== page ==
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Melting ... - The Bibliophile
Too busy reading most likely ...
jlsjlsjls
jlsjlsjls
Melting ...
Southern Alberta has been under an official heat warning for the past three days with several more days to come.

It's 33C right now which, while hot, may not seem excessively so. But our humidity is currently 18%. Which means the air is sucking massive amounts of moisture out of every human pore and orifice it can reach ... it's possible to seriously dehydrate very fast in weather like this.

And today is the first day of the Calgary Stampede. Which means thousands of tourists who have no experience with this type of weather (most places in Canada the air is soggy when it's hot) have arrived and quite a few will likely be taking surprise (to them) advantage of the city's fine first aid, ambulance, and hospital services due to not consuming enough water AND enough salt. I expect to be hearing a lot of sirens this weekend (through my tightly shut against the heat windows)

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How I'm feeling: hot hot

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Comments
zappo From: zappo Date: 10th July 2017 06:40 (UTC) (Other places)
Our morning TV news said there were big forest fires in Canada - well that's all the headline said, I only watch it on mute - it's not anywhere near you is it?
jlsjlsjls From: jlsjlsjls Date: 10th July 2017 22:55 (UTC) (Other places)
Several very bad, very fast-moving wildfires started in British Columbia, the province between me and the Pacific Ocean, on Friday ... some of them were directly west of Calgary so we had smoky air Saturday afternoon/evening.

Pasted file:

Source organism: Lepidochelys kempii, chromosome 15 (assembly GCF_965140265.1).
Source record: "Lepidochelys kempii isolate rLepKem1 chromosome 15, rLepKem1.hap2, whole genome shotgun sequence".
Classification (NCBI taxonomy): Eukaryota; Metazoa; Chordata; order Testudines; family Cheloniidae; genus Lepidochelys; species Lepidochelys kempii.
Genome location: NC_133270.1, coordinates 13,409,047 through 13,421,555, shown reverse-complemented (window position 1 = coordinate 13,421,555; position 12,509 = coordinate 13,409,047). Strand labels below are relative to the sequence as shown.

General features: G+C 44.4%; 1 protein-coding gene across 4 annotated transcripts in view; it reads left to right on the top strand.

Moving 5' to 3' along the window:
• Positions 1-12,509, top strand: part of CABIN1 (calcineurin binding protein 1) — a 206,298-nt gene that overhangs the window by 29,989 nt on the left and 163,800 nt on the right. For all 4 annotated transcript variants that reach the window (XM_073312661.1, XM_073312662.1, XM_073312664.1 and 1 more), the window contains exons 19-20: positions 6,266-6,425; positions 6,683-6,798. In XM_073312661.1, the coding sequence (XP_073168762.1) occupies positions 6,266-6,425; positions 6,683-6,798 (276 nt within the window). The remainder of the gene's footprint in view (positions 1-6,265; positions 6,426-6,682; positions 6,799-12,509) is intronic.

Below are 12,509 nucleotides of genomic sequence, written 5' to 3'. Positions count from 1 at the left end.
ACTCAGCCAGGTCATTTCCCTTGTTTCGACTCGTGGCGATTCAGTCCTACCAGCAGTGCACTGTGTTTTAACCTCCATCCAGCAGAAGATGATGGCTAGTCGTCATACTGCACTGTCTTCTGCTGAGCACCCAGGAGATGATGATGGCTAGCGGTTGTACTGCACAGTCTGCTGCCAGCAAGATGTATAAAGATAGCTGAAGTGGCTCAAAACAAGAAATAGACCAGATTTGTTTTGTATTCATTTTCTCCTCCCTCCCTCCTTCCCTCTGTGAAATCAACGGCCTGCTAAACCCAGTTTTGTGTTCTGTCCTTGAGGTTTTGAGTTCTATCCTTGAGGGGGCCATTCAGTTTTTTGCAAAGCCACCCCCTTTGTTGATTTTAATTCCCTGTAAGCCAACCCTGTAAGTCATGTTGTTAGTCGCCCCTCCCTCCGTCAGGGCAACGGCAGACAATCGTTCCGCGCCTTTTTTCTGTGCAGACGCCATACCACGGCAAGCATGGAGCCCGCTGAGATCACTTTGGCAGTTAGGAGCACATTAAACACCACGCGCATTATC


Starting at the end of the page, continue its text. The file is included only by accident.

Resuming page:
While the Rocky Mountains are pretty much all forest (below the treeline, of course), I'm living in the Rockies' eastern foothills which aren't forested at all and with a wide band of open, unforested land between us and the mountains proper. East of me are the prairies which can be a grass fire risk. But overall Calgary is probably one of the most natural-disaster safe zones on the planet; well away from edges of tectonic plates (so volcanoes unlikely and we only occasionally feel the teensiet vibration if there's a really major earthquake in the Pacific zone, high enough to be above major league flooding, while we do get large amounts of hail (the area is nicknamed Hailstone Alley), the hilliness makes it difficult for tornadoes to get established, we're between the forest and grassland fire zones but not really part of either, and any Pacific tsunamis will get blocked by the Rockies. :-)
2 thoughts or The gift of your thoughts